How Micro-Moments and Purchasing Connected to Smartphones

How Micro-Moments and Purchasing Connected to Smartphones

Smartphones have changed the way people make purchases. Whether you want to know something, go somewhere, try something or buy something, it all goes back to your smartphone.

The smartphone has changed the way businesses promote themselves. Business owners used to sell to customers through traditional advertising such as buying space on billboards or handing out flyers on the street and more. The rapid transformation of technology has made businesses shift their focus to the smartphone. People rely on smartphones more than any other item to answer their inquiries.

  • As of 2018, 77% of Americans own a smartphone. That's compared to 35% in 2011.
  • A Google study showed customers prefer mobile websites over mobile apps

How Buying has Changed

Before the rise of technology, a purchase had to be well-researched with the help of magazines, reviews and store visits to see if an item was worth buying. Today, users bring out their smartphone and look at what they want to know, visit, do, or buy.

How Buying has Changed

Consumer behavior has changed so much that 70% of purchases made in-store came from customers who looked up information on the product and 92% of people who used search ended up making a purchase. One of the reasons consumer behavior has changed is because of the shift to smartphones.

Users have tons of ways to purchase a product besides visiting a physical store. Now, customers may easily purchase an item with a click of a button.

Nowadays, brick and mortar stores have adapted to digital trends such as claiming business listings and creating websites. There are even businesses that operate solely online as e-commerce stores.

Customers have so many options to make a purchase and their habits have been coined by Google as “micro-moments”. Google defines micro-moments as the times that a buyer wants to KNOW, GO, DO, or BUY.

Google defines micro-moments as the times that a buyer wants to KNOW, GO, DO, or BUY.

Let's set an example of an owner who owns an ice-skating rink located in Utah. The owner is looking to improve the online presence of his ice-skating rink with the help of search engine optimization (SEO).

The owner whips up his smartphone, selects a mobile browser and enters “Utah SEO services” to research and find an SEO company that may help online presence of his business through SEO (I want to KNOW). The owner found a Utah SEO company that provides SEO and digital marketing services. He fills up their contact form and gives the business a call to set up an appointment (I want to GO).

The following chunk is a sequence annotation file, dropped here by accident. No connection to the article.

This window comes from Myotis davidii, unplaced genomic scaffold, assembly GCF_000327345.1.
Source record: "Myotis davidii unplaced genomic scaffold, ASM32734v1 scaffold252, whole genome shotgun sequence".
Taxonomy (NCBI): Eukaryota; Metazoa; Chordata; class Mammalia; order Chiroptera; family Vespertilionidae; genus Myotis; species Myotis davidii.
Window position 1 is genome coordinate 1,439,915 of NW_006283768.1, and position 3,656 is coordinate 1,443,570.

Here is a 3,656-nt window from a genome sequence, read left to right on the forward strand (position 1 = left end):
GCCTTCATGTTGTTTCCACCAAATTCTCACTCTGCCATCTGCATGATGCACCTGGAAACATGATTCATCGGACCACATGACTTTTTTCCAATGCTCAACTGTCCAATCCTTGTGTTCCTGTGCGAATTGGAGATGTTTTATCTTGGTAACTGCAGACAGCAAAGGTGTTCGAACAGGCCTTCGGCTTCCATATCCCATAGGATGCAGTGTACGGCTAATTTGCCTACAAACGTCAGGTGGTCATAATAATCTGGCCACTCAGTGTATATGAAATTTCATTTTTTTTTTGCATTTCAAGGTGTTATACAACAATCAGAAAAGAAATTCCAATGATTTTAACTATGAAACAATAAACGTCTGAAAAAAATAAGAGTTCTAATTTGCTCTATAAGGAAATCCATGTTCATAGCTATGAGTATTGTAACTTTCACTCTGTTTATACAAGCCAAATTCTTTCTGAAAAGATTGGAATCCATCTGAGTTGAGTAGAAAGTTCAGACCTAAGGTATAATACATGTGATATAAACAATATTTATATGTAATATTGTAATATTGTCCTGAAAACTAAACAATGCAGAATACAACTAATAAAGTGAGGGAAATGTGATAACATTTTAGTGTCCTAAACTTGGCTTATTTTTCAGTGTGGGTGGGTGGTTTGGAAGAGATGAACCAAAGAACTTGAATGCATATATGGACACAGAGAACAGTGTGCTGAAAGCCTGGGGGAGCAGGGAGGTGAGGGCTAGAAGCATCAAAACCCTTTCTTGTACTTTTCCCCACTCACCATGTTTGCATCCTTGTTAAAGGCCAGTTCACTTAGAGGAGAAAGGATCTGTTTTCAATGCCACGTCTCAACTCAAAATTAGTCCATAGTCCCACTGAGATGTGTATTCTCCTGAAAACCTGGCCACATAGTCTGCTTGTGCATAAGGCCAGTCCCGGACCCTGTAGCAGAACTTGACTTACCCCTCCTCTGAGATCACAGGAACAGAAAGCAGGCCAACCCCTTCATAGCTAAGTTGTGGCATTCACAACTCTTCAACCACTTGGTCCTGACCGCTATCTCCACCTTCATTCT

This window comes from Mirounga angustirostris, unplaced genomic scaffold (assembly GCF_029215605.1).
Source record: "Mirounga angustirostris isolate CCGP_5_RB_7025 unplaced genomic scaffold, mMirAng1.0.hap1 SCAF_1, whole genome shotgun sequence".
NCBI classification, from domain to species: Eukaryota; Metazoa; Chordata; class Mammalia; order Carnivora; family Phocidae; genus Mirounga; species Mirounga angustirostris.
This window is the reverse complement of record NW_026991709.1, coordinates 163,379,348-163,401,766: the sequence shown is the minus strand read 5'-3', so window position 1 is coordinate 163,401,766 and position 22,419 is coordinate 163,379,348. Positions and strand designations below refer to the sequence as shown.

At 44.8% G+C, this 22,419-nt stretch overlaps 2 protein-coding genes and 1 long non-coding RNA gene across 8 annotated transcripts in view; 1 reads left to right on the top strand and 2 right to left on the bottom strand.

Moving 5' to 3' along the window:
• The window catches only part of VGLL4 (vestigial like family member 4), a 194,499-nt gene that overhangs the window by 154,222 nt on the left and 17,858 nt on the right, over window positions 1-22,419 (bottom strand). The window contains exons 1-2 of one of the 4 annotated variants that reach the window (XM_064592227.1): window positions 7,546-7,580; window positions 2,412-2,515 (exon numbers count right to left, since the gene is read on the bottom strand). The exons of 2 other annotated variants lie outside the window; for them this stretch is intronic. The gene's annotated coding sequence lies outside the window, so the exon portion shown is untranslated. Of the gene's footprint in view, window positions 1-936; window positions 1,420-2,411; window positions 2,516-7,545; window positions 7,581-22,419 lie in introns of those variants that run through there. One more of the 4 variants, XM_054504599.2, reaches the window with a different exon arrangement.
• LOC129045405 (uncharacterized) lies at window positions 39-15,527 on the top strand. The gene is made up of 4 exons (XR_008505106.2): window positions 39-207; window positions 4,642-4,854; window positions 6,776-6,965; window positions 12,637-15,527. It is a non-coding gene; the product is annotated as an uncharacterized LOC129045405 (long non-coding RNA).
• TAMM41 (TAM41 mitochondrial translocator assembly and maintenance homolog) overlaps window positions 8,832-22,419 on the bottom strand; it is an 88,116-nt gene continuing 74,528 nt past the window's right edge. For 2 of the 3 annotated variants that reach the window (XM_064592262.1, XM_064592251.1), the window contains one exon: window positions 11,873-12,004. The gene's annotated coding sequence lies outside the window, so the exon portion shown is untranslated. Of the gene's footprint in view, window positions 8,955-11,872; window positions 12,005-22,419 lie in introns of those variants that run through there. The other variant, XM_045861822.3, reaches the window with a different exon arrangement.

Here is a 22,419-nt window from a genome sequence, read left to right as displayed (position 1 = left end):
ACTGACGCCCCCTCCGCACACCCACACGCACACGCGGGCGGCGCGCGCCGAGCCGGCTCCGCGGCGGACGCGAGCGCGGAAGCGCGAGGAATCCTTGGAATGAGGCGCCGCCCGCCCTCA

After meeting the SEO company, the rink owner decides that the service offered by the SEO company compared to other companies will be beneficial to improve the online presence of his skating rink and is ready to make a purchase (I want to Do). The SEO company provides the ice-skating rink owner a portal to transact and purchase the SEO service. Owner clicks on the link and makes the purchase online via credit card (I want to BUY).

The SEO Company then assists the owner with his website and begins improving the online presence of the ice-skating rink, and after a few months, the owner is seeing an uptick of customers because customers can now easily find the ice skating rink online.

1. I Want to KNOW

The user's "I want to KNOW" moment occurs when they would like more information and details about what they are looking for.

Here's an example of an “I Want to KNOW” moment: Let us say you want to research a business. You take out your smartphone, enter the business name, click on a few links that talk about the business and check out the website of the business as well. Before the rise of search engines, you probably had to check the telephone listing or went to a library to do research.

an example of an “I Want to KNOW” moment

Consumers today simply open their phone to research a product or service. Businesses put relevant information on their website because 85% of users who made a purchase used their mobile device to find useful information on a product.

2. I Want to GO

An “I want to GO” moment is when customers want to visit a business via physical or digital store.